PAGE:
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NPA not charging Phiyega

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The National Prosecuting Authority has said it will not pursue complaints of defeating the ends of justice against national police commissioner Riah Phiyega.

“After duly considering the statements and evidence in the docket and in light of all the circumstances, the DPP has declined to prosecute,” spokesman Nathi Mncube said in a statement.

“It is considered that there are no reasonable prospects of a successful prosecution.”

He said the Independent Police Investigative Directorate (Ipid) investigated the complaint made against Phiyega last year.

In October last year, the Ipid said it would investigate allegations that Phiyega tipped off Western Cape commissioner Lt-Gen Arno Lamoer about an investigation against him by crime intelligence.

According to reports, Phiyega told Lamoer on three occasions that she was aware he was under investigation.

The Sunday Independent at the time reported that their telephone conversations had been legally recorded by crime intelligence operatives monitoring Lamoer’s calls.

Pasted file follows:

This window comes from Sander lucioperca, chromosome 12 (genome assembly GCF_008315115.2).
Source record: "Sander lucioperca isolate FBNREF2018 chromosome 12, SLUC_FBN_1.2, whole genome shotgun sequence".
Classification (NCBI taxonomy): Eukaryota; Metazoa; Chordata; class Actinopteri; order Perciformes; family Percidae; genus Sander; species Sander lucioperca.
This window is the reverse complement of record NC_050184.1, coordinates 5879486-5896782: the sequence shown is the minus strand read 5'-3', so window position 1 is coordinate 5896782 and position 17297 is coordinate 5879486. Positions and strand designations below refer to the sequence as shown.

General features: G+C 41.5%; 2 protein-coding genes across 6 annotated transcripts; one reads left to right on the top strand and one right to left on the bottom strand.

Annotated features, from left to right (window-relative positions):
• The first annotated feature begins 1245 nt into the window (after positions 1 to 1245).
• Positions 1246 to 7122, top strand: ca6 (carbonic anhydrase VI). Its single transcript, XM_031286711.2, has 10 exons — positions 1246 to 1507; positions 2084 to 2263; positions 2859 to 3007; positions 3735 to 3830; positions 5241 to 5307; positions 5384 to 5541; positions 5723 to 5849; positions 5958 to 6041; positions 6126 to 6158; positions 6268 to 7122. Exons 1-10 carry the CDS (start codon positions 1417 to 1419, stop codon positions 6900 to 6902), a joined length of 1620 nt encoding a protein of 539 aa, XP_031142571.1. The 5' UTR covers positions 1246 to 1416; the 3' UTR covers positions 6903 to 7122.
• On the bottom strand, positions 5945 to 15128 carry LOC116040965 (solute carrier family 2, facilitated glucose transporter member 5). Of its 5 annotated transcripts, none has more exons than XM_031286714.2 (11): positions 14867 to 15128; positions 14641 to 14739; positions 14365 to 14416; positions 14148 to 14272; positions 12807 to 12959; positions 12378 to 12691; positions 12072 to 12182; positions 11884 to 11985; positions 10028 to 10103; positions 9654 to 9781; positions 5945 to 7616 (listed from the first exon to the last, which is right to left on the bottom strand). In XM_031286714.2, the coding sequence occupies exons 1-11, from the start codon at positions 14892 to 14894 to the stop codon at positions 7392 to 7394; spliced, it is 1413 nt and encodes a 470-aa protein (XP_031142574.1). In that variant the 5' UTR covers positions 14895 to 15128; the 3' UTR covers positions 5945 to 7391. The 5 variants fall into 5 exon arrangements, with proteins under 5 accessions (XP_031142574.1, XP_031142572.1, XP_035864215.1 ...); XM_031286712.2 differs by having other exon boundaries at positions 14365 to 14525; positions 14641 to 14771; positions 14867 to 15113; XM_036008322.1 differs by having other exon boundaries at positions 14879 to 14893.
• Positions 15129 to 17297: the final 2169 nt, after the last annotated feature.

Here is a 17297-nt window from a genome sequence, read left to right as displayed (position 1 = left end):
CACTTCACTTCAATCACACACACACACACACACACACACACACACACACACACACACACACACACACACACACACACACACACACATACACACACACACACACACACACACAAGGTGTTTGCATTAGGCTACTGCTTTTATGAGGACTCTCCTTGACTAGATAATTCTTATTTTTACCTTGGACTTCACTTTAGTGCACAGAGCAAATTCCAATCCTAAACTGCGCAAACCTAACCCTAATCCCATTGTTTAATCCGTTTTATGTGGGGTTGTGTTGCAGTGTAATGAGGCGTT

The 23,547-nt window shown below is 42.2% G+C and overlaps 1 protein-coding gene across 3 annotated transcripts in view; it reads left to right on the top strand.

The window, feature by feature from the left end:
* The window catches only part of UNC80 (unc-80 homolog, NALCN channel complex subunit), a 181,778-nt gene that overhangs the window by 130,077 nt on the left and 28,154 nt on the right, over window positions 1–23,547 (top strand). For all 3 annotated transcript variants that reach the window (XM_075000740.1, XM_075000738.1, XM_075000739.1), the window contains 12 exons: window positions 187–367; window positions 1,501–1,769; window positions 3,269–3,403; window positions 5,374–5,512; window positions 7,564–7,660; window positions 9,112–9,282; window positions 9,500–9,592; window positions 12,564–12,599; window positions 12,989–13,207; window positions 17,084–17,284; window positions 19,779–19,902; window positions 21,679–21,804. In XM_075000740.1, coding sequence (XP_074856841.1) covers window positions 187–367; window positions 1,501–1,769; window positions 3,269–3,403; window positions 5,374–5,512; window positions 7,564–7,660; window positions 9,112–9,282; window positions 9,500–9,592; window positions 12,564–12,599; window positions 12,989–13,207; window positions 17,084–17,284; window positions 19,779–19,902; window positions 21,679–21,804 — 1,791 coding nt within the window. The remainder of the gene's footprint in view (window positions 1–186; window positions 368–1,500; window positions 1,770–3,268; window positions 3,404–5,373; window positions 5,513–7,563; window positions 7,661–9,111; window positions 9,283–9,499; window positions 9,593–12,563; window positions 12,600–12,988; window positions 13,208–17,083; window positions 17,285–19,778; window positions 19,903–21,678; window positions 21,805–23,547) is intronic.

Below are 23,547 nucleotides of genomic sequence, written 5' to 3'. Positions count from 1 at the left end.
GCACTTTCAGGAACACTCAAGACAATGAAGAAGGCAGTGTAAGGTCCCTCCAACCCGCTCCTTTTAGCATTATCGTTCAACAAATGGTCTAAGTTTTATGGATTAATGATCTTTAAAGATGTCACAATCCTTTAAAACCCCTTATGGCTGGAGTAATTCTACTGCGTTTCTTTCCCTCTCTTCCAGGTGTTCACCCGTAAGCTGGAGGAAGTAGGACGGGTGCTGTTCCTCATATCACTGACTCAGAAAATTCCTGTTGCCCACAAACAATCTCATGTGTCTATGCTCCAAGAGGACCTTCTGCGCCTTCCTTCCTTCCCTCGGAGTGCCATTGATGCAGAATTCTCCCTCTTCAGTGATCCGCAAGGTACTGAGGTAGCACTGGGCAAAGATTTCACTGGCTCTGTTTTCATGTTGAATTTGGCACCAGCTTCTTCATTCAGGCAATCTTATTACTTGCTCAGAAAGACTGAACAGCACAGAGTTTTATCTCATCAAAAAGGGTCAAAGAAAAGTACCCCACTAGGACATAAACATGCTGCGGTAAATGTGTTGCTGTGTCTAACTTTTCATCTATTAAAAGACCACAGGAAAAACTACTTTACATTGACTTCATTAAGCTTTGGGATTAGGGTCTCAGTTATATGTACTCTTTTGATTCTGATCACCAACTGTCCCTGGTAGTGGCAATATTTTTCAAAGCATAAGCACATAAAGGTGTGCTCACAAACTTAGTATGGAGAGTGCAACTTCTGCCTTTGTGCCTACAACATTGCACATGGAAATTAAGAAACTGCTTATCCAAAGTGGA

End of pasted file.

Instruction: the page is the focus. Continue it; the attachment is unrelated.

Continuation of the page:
Phiyega denied tipping-off Lamoer.

Mncube on Sunday said the Ipid referred the docket to the National Director of Public Prosecutions Mxolisi Nxasana when it had completed its investigation.

It asked Nxasana that a decision be made in terms of section 7(4) of the Ipid Act.

“The NDPP referred the docket to the Director Public Prosecutions, Western Cape, Advocate Rodney de Kock, to make a decision,” he said.

“Advocate De Kock has satisfied himself that the Ipid investigation is complete.”

According to reports on Sunday, plans were afoot to charge Lamoer, Brigadier Sharon Govender, Brigadier Darius van der Ross and Brigadier Kolindren Govender with corruption and racketeering.

Hawks spokesman Paul Ramaloko told the Sunday Independent that the officers were told of Wednesday that warning statements were needed from them.

A warning statement is obtained from suspects once police were convinced of the strength of their prima facie case and were about to send it to the NDPP for a decision.

“We have sent letters asking them to avail themselves so that we can take warning statements next week,” he was quoted as saying.

Ramaloko reportedly said a docket had come back from the DPP which made recommendations that warning statements should be taken from the four officers in “order to get their sides of the story”.

The officers had been investigated for allegations of colluding with drug dealers, according to the report. SAPA

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